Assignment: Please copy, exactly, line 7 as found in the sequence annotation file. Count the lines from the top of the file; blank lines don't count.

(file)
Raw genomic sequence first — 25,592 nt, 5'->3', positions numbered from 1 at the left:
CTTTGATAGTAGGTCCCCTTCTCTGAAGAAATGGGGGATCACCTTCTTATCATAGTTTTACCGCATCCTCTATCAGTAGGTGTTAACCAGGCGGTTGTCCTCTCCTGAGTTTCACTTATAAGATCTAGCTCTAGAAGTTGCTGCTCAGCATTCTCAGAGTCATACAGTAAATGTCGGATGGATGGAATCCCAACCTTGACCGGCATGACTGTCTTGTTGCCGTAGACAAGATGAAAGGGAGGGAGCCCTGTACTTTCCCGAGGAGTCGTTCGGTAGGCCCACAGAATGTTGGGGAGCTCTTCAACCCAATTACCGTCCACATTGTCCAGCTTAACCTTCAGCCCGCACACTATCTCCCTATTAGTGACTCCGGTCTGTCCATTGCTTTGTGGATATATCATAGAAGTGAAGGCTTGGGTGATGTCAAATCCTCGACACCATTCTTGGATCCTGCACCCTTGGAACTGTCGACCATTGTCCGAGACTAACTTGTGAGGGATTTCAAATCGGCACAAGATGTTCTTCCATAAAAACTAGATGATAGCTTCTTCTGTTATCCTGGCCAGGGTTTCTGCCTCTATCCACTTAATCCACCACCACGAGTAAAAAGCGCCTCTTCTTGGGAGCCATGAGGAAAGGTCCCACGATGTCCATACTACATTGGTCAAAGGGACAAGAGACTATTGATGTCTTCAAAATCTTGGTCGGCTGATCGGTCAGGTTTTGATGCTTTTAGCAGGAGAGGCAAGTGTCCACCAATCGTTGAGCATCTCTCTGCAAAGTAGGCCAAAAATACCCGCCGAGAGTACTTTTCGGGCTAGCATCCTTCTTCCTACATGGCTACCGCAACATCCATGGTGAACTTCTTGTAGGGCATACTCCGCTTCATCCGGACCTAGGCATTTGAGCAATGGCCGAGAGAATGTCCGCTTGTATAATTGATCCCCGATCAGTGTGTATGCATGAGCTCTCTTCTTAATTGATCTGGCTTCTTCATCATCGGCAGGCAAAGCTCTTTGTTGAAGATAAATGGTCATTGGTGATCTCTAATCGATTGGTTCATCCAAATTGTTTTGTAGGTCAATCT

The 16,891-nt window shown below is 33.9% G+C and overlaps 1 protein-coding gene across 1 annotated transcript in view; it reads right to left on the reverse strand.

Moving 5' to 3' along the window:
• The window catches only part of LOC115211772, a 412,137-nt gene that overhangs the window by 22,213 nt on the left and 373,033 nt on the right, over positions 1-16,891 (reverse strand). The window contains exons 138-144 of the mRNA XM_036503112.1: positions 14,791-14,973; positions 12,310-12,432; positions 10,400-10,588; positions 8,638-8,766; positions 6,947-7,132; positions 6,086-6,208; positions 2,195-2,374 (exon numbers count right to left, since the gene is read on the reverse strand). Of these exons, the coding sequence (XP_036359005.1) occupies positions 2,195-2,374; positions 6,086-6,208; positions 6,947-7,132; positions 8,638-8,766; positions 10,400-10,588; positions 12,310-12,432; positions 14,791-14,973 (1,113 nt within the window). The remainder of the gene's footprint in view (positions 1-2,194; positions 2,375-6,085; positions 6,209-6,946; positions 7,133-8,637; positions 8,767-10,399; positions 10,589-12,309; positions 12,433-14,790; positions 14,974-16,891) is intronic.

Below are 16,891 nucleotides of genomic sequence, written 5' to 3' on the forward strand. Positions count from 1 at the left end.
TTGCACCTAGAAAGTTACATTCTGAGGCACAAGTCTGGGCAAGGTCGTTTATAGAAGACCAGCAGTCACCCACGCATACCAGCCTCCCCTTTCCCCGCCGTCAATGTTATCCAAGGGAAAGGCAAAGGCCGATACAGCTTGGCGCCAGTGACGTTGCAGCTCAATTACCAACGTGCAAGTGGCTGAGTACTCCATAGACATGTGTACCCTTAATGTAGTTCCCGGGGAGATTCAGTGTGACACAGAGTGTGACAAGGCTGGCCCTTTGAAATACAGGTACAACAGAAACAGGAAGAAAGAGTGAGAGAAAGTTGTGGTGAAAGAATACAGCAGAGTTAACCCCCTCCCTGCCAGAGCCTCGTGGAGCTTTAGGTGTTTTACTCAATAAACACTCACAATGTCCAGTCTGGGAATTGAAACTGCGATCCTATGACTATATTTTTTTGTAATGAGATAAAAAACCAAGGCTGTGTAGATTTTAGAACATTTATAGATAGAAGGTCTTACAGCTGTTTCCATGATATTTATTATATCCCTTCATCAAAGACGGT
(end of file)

TTGCACCTAGAAAGTTACATTCTGAGGCACAAGTCTGGGCAAGGTCGTTTATAGAAGACCAGCAGTCACCCACGCATACCAGCCTCCCCTTTCCCCGCCGTCAATGTTATCCAAGGGAAAGGCAAAGGCCGATACAGCTTGGCGCCAGTGACGTTGCAGCTCAATTACCAACGTGCAAGTGGCTGAGTACTCCATAGACATGTGTACCCTTAATGTAGTTCCCGGGGAGATTCAGTGTGACACAGAGTGTGACAAGGCTGGCCCTTTGAAATACAGGTACAACAGAAACAGGAAGAAAGAGTGAGAGAAAGTTGTGGTGAAAGAATACAGCAGAGTTAACCCCCTCCCTGCCAGAGCCTCGTGGAGCTTTAGGTGTTTTACTCAATAAACACTCACAATGTCCAGTCTGGGAATTGAAACTGCGATCCTATGACTATATTTTTTTGTAATGAGATAAAAAACCAAGGCTGTGTAGATTTTAGAACATTTATAGATAGAAGGTCTTACAGCTGTTTCCATGATATTTATTATATCCCTTCATCAAAGACGGT